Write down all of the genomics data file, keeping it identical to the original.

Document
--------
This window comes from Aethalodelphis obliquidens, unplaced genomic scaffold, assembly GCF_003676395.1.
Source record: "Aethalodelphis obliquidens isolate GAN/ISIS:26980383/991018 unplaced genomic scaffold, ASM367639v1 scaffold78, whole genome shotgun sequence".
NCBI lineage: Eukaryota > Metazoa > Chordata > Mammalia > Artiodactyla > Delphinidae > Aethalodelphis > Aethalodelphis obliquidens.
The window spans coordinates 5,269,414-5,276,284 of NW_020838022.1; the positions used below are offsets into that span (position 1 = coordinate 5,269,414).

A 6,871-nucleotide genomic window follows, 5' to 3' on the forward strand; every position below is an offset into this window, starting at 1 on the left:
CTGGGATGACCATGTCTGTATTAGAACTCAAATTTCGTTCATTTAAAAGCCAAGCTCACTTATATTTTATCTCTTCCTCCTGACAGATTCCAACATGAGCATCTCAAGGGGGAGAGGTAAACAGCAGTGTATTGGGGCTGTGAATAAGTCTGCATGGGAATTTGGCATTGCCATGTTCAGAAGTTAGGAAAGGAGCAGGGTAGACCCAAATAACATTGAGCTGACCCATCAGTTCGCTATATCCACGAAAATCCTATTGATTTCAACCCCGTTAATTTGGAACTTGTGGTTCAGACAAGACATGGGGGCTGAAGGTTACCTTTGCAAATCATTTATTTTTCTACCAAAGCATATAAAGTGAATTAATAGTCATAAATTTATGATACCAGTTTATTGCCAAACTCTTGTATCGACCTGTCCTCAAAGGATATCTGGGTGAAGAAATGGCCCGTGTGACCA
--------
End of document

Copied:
This window comes from Aethalodelphis obliquidens, unplaced genomic scaffold, assembly GCF_003676395.1.
Source record: "Aethalodelphis obliquidens isolate GAN/ISIS:26980383/991018 unplaced genomic scaffold, ASM367639v1 scaffold78, whole genome shotgun sequence".
NCBI lineage: Eukaryota > Metazoa > Chordata > Mammalia > Artiodactyla > Delphinidae > Aethalodelphis > Aethalodelphis obliquidens.
The window spans coordinates 5,269,414-5,276,284 of NW_020838022.1; the positions used below are offsets into that span (position 1 = coordinate 5,269,414).

A 6,871-nucleotide genomic window follows, 5' to 3' on the forward strand; every position below is an offset into this window, starting at 1 on the left:
CTGGGATGACCATGTCTGTATTAGAACTCAAATTTCGTTCATTTAAAAGCCAAGCTCACTTATATTTTATCTCTTCCTCCTGACAGATTCCAACATGAGCATCTCAAGGGGGAGAGGTAAACAGCAGTGTATTGGGGCTGTGAATAAGTCTGCATGGGAATTTGGCATTGCCATGTTCAGAAGTTAGGAAAGGAGCAGGGTAGACCCAAATAACATTGAGCTGACCCATCAGTTCGCTATATCCACGAAAATCCTATTGATTTCAACCCCGTTAATTTGGAACTTGTGGTTCAGACAAGACATGGGGGCTGAAGGTTACCTTTGCAAATCATTTATTTTTCTACCAAAGCATATAAAGTGAATTAATAGTCATAAATTTATGATACCAGTTTATTGCCAAACTCTTGTATCGACCTGTCCTCAAAGGATATCTGGGTGAAGAAATGGCCCGTGTGACCA